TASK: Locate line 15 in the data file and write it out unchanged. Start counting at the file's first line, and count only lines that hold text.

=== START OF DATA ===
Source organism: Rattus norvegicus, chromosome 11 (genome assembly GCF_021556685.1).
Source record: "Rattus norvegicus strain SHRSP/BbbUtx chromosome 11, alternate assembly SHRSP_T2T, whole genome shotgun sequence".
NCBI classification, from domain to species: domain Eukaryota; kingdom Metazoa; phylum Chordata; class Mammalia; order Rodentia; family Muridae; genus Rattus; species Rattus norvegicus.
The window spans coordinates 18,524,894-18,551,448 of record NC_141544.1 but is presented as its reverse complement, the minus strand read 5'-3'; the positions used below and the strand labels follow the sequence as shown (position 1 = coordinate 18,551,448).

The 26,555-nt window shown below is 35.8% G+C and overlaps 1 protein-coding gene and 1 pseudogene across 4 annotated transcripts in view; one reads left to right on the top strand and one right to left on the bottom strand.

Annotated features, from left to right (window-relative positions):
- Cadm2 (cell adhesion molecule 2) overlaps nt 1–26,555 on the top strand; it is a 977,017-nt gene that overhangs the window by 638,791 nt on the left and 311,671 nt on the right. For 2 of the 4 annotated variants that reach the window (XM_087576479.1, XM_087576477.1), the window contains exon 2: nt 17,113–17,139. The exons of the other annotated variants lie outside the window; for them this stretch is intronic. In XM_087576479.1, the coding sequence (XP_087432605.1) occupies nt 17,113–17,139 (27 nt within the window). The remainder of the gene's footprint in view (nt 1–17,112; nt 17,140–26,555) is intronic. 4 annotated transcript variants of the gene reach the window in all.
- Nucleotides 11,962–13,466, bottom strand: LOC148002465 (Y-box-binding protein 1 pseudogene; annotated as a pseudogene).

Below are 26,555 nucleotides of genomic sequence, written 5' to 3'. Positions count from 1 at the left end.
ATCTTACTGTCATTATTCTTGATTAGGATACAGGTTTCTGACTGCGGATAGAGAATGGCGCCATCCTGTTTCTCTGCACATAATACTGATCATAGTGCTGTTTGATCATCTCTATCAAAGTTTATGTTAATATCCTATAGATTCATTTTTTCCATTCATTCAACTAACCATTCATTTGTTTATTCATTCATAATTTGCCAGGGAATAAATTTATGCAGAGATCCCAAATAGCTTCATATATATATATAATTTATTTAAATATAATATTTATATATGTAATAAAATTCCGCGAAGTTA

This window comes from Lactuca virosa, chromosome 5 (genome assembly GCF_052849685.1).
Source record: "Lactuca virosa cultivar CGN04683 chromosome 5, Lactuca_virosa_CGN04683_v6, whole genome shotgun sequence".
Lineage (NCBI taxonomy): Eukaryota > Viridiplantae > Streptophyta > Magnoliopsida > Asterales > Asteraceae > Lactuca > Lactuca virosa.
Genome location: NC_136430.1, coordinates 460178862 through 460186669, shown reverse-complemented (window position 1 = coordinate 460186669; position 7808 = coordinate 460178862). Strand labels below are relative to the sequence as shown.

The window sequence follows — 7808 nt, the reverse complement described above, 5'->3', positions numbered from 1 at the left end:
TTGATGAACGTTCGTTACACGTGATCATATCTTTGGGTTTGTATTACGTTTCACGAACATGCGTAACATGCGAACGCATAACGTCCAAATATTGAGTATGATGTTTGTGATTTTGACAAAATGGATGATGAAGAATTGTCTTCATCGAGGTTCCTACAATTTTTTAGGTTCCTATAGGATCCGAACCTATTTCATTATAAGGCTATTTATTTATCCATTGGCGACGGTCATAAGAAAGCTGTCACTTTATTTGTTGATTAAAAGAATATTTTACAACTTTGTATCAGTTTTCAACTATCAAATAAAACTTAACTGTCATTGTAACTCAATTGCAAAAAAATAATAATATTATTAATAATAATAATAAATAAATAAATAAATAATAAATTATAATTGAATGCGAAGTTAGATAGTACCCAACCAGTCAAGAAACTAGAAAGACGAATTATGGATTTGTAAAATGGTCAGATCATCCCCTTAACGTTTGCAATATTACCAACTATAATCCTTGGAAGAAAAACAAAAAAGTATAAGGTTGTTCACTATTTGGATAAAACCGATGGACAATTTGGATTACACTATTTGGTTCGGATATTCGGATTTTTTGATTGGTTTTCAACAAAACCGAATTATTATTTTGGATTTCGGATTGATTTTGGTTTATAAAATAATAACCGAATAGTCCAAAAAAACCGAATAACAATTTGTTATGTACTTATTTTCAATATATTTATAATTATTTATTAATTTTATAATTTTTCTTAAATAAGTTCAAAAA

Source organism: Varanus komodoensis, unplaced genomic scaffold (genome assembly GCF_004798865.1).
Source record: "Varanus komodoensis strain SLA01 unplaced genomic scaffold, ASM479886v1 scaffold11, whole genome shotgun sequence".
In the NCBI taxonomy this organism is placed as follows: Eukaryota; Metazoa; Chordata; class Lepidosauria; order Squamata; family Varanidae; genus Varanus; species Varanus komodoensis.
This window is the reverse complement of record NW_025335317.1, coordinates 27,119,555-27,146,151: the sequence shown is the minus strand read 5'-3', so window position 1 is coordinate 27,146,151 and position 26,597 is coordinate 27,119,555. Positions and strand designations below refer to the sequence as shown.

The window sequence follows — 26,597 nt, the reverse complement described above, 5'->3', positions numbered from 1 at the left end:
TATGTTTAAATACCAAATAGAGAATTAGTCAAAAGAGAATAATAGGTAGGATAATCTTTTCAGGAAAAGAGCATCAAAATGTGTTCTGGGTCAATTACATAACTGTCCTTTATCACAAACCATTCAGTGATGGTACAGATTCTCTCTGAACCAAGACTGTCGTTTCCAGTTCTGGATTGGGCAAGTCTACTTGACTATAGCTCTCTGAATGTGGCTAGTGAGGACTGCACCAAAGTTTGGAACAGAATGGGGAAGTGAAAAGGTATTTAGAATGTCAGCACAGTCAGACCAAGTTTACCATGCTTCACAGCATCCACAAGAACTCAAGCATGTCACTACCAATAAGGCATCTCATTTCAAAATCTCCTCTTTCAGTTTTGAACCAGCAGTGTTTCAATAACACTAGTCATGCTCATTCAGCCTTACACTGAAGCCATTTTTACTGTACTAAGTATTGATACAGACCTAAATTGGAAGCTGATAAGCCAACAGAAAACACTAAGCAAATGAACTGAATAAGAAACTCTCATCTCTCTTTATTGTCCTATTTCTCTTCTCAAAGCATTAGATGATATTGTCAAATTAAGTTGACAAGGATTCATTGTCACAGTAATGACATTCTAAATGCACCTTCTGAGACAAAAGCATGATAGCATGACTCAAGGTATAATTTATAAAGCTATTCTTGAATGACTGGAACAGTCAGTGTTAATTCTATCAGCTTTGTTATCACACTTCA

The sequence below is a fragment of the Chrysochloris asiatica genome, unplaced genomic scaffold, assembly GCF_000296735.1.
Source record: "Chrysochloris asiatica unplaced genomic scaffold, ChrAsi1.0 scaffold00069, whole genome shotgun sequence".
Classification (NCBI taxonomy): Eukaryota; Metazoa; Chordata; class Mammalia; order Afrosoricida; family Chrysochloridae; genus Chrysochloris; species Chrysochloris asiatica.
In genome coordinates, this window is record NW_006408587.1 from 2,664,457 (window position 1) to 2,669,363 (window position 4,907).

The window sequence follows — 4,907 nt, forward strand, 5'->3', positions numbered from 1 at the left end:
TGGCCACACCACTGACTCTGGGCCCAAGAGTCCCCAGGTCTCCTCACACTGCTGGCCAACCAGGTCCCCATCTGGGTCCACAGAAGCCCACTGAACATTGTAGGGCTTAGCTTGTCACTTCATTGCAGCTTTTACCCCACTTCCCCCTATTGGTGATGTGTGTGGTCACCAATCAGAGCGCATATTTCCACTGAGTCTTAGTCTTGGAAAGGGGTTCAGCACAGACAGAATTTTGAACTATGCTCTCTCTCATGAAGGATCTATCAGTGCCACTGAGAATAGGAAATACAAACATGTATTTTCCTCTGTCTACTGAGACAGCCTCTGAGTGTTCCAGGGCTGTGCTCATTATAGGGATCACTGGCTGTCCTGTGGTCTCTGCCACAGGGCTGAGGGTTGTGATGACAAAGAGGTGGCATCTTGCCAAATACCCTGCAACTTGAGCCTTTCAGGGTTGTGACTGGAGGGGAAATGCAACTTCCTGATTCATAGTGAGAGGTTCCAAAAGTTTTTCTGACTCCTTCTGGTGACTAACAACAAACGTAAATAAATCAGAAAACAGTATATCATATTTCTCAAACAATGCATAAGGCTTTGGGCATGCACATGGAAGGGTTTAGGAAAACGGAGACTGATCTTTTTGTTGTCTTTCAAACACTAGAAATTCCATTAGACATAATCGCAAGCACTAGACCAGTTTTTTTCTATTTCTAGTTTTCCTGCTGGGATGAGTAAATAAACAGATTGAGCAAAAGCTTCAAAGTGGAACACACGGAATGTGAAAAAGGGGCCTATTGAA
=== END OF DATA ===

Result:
The window sequence follows — 7808 nt, the reverse complement described above, 5'->3', positions numbered from 1 at the left end: